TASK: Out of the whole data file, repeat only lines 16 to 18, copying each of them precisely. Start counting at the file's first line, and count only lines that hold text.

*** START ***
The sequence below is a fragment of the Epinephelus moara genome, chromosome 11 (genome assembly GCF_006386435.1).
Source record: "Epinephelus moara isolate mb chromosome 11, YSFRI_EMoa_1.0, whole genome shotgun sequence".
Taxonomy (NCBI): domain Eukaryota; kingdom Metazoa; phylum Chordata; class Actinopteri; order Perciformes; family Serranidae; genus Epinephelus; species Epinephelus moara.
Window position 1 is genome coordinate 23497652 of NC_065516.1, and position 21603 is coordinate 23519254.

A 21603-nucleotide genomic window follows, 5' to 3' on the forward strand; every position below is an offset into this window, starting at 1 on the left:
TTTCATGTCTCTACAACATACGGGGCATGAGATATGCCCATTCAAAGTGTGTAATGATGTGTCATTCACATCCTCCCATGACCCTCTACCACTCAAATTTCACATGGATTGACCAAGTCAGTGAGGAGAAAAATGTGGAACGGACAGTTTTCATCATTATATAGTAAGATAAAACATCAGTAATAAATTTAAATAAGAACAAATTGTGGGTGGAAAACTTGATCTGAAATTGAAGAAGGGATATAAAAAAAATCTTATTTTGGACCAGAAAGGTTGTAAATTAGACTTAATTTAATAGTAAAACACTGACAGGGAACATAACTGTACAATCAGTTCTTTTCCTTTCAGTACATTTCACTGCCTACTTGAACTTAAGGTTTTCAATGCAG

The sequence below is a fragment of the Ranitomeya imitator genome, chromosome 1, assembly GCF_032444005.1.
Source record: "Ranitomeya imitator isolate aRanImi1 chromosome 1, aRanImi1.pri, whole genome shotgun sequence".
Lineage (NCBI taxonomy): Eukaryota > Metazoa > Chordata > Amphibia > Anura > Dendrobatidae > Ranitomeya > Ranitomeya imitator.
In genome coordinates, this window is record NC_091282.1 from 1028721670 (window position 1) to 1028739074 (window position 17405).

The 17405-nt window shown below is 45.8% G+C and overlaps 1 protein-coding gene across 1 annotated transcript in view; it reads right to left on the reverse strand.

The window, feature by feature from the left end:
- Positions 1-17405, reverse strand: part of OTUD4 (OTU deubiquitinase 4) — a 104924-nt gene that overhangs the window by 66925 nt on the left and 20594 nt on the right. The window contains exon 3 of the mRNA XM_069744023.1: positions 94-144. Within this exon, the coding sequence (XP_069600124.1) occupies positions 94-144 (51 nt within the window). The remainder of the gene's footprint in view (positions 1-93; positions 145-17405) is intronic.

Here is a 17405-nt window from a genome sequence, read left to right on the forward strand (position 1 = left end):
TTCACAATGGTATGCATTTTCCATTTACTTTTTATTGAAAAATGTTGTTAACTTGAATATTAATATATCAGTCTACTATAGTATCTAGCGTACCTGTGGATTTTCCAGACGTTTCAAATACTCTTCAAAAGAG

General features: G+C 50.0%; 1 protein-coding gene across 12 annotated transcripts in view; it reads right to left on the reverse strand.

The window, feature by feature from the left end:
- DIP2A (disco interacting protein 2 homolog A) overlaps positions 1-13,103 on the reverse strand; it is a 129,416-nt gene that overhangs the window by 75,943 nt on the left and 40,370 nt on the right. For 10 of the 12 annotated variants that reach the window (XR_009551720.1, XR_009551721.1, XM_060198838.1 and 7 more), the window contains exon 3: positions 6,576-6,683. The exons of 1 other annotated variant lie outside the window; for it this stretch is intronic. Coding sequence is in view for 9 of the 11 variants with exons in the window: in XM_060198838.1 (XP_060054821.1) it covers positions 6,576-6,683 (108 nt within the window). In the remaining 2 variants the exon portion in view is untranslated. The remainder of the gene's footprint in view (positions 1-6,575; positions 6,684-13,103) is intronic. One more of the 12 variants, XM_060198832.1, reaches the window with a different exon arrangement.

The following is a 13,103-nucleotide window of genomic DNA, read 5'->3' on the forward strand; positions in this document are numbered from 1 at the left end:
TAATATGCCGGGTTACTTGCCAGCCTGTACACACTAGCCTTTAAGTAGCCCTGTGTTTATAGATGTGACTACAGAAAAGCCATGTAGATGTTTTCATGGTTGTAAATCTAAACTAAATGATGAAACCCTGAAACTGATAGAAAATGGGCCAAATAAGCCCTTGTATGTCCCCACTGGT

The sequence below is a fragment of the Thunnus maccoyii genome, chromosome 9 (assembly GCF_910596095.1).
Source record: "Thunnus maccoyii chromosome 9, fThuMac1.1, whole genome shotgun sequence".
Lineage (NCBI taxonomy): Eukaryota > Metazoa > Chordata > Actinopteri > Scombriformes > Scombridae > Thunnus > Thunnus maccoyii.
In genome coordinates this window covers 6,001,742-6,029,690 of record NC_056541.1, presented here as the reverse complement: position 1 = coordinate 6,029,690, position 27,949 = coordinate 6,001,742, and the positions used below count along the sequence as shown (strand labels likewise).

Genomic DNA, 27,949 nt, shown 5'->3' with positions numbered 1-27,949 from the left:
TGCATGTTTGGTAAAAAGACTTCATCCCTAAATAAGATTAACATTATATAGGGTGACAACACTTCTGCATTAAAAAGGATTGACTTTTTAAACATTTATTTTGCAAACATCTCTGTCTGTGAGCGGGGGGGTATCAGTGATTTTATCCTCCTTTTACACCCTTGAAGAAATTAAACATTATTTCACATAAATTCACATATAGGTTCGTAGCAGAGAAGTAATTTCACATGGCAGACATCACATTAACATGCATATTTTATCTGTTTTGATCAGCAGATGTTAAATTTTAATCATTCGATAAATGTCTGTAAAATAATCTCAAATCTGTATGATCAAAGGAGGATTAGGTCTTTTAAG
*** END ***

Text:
General features: G+C 50.0%; 1 protein-coding gene across 12 annotated transcripts in view; it reads right to left on the reverse strand.

The window, feature by feature from the left end:
- DIP2A (disco interacting protein 2 homolog A) overlaps positions 1-13,103 on the reverse strand; it is a 129,416-nt gene that overhangs the window by 75,943 nt on the left and 40,370 nt on the right. For 10 of the 12 annotated variants that reach the window (XR_009551720.1, XR_009551721.1, XM_060198838.1 and 7 more), the window contains exon 3: positions 6,576-6,683. The exons of 1 other annotated variant lie outside the window; for it this stretch is intronic. Coding sequence is in view for 9 of the 11 variants with exons in the window: in XM_060198838.1 (XP_060054821.1) it covers positions 6,576-6,683 (108 nt within the window). In the remaining 2 variants the exon portion in view is untranslated. The remainder of the gene's footprint in view (positions 1-6,575; positions 6,684-13,103) is intronic. One more of the 12 variants, XM_060198832.1, reaches the window with a different exon arrangement.